This post is part of a series about the Maya Ka'an tourism project in Yucatan, Mexico. This project, which aims to create sustainable, community-based tourism for the benefit of indigenous Mayans, is backed by the Meso-American Reef Tourism Initiative (MARTI), an important coalition of NGOs that has been working to combine conservation and tourism throughout coastal Central America since 2006. The Rainforest Alliance, which sent me to the Yucatan, and a local NGO, Amigos de Sian Ka'an, are members of MARTI, which has been responsible for the development and funding of the Maya Ka'an project. See links to related posts at bottom.
Cancun is a place I never thought I’d visit. Opulent resorts just aren’t my cup of tea. I’m the kind of traveller who shows up in a city with no plan for accommodation; I like to wander around before walking into some hole in the wall for a cheap and usually interesting night. So when I received an invitation to travel to Cancun with the Rainforest Alliance to learn about new sustainable, community-based tourism initiatives that are starting up in the Mayan region of the Yucatan, I was intrigued.
When I arrived at the Cancun airport last week, it was like walking into an oven. I left 60F weather back in Ontario, along with a few lingering snow banks, so this heat was very welcome. A driver took me to Tianguis, Mexico’s biggest tourism tradeshow, where the new Maya Ka’an project – the reason I’d come – had just been officially launched. Maya Ka’an connects 17 small communities in the Mayan region of the state of Quintana Roo, who have developed tourist attractions that range from outdoor physical adventures to cultural and social encounters. (You can read more about it here.)
That night, I had my first-ever introduction to an all-inclusive resort – the Grand Palladium near Tulum. Never before have I stayed in such luxury. Even weirder was being surrounded by fellow North Americans, which I’m not used to when travelling in Latin America. I felt like I was walking around in a time warp bubble that was borderline tacky, definitely strange (because of how un-Mexican everything felt), and ever so slightly addictive because everything was so easy.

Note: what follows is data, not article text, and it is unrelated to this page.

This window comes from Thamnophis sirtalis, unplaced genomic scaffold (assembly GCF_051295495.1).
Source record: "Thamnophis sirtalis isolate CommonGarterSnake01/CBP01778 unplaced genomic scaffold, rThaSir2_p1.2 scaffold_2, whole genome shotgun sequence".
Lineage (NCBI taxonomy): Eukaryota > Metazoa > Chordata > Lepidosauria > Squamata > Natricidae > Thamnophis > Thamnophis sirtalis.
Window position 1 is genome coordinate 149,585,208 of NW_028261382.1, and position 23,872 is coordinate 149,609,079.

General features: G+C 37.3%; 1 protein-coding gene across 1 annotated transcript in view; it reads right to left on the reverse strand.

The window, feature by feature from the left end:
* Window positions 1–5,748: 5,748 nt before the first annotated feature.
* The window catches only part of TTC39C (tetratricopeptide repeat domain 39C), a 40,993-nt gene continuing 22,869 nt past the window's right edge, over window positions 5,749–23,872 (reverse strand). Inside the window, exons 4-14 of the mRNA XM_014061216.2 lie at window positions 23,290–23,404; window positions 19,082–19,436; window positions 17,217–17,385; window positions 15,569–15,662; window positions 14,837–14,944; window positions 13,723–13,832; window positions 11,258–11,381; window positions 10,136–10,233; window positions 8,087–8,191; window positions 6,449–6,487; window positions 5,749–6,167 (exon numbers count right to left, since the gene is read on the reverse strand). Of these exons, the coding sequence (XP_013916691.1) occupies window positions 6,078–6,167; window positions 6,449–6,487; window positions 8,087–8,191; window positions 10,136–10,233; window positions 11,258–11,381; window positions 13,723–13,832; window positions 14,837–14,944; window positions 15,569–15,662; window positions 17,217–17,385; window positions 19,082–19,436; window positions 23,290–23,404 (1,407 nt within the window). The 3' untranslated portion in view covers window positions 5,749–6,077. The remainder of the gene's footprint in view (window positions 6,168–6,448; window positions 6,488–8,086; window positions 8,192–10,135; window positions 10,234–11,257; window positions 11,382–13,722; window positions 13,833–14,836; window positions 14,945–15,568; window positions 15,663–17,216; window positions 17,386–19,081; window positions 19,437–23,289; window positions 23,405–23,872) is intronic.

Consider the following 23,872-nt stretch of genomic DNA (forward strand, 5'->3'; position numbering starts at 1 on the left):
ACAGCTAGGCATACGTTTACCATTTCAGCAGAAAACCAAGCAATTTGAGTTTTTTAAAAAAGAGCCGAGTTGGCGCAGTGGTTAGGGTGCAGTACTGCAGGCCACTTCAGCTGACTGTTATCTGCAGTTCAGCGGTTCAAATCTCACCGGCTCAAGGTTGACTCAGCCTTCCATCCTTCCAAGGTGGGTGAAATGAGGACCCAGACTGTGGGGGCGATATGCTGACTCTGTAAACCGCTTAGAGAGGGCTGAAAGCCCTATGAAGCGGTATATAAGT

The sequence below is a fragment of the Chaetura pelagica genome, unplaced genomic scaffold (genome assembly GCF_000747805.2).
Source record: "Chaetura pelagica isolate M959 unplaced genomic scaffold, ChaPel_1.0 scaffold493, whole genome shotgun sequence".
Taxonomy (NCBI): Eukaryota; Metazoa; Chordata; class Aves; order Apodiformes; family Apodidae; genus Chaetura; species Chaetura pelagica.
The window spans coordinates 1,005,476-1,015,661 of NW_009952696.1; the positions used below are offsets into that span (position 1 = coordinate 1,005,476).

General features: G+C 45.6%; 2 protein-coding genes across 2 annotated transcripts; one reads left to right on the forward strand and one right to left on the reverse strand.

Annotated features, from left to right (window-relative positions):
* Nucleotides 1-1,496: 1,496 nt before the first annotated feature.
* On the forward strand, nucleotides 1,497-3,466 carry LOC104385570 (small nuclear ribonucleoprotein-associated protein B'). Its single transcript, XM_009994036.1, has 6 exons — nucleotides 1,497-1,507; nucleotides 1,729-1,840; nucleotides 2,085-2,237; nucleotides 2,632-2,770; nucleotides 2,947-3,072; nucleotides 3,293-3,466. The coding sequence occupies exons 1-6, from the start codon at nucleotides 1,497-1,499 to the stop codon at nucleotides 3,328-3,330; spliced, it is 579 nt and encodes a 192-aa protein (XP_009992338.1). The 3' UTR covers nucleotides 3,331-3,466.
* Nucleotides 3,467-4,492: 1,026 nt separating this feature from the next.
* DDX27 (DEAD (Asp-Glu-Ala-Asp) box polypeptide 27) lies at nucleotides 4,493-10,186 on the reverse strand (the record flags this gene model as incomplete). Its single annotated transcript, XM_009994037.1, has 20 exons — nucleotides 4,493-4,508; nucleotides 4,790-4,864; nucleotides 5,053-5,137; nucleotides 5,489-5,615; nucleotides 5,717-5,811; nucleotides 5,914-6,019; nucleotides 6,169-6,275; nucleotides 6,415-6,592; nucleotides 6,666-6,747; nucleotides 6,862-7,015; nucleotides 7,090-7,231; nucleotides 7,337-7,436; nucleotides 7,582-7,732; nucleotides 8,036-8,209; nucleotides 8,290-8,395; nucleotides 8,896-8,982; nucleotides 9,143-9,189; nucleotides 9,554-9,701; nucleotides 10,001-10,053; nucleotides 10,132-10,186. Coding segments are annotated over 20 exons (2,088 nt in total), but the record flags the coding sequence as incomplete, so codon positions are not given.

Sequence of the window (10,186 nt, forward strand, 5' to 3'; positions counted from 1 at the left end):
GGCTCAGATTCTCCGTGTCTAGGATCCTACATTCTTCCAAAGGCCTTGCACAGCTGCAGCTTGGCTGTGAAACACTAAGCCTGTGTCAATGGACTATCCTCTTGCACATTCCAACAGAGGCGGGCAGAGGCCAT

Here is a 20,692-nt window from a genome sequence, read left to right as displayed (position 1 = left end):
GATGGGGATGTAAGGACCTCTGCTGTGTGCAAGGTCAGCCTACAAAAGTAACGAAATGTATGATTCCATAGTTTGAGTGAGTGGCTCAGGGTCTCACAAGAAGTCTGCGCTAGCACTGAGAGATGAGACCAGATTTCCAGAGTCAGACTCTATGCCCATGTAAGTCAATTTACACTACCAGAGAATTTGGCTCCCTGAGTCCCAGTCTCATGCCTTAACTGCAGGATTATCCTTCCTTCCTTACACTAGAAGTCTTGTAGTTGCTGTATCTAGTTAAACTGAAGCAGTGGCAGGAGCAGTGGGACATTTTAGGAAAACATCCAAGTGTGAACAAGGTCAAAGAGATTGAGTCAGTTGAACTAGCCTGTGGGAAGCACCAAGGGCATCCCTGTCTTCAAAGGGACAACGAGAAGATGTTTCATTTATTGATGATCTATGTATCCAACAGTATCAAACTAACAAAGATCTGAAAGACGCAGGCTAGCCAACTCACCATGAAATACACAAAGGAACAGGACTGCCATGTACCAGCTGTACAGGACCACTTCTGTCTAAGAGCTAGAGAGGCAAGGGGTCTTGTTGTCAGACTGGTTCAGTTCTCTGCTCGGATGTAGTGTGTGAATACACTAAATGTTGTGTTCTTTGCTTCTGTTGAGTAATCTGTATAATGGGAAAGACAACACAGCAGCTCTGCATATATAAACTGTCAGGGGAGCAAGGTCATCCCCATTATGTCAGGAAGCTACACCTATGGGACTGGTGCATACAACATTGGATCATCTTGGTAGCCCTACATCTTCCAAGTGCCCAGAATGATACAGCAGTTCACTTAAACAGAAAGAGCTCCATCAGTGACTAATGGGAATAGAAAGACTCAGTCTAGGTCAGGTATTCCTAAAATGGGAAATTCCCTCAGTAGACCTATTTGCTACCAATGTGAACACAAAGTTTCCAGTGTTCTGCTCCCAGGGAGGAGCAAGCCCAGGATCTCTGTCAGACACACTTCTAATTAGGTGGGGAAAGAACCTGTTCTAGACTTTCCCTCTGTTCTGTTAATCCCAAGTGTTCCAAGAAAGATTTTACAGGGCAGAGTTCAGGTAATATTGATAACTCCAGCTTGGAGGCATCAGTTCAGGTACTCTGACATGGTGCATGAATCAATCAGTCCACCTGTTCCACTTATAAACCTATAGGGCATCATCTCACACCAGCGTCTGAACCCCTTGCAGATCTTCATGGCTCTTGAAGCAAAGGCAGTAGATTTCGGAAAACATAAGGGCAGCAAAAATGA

I spoke with the Maya Ka’an tourism director, Vicente Ferreyra, about all-inclusive hotels. They are ubiquitous throughout the Yucatan, but he wanted to bring our group to the Grand Palladium because it’s a good example of a big hotel that’s actually trying to minimize its carbon footprint by implementing green initiatives. It has been certified by Earth Check for the past 5 years.
For example, all of the hotel rooms have energy-saving detectors that won’t let the air conditioner turn on if a door is open, and electronic devices charge very slowly if the room is vacant. Only 25 to 30 percent of waste goes to landfill; the rest is composted and recycled, though food waste continues to be a big problem. The hotel has annual donation campaigns for communities in the interior and hosts regular beach cleanups involving guests. It also runs a turtle conservation project that removes delicate eggs from the beach and places them in a protected area for safe hatching. It is considered to be one of the best in the region and, according to Ferreyra, stems from a genuine desire to protect these animals from predators and climate change.
I was especially interested to learn that the Grand Palladium was constructed behind the mangrove swamps that line the white sand beach, in order to protect them. Most of the other big resorts have destroyed the mangroves in order to build infrastructure directly on the beach. The Grand Palladium owns 60 hectares, but only 10 percent can be developed.
Tourists, however, are the biggest problem. Because most hotels are booked as part of a package, tourists buy based on price and don’t know or care about what green initiatives an individual hotel may have. Most times they don’t even look at a hotel’s own website.
There is a strong need to develop consumer interest in hotels’ green initiatives, but it’s challenging because of the type of tourist that’s generally attracted to this area in the first place. Relaxation and/or partying is at the forefront of everyone’s mind – which is fine – but this mentality can create a dangerous sense of entitlement that prevents any significant green advances from being made.
Marisol Herrera, owner of Totonal, a sustainable travel company, told me that hotel guests will often complain about the air conditioning not being low enough or water pressure not being strong enough – both of which are ‘green’ hotels’ attempts to decrease environmental impact.
While the Grand Palladium is a huge operation, with 1,500 rooms connected by a labyrinth of pathways that rely on an army of electric golf carts and a mini gas-powered train to herd guests from bedroom to beach to bar, I can see that the hotel truly is trying to minimize its impact and be as sustainable as possible under the circumstances. Though I still haven't been converted to the all-inclusive culture, it's a reality in Cancun that's not going away. Thank goodness there are some big hotel operators that are willing to work within that model and show that some degrees of sustainability can always be achieved. When a big hotel implements best environmental practices, it can go a long way toward making a difference.
Now, if only we could get all the tourists on board…
N.B. This post has been modified from its original version.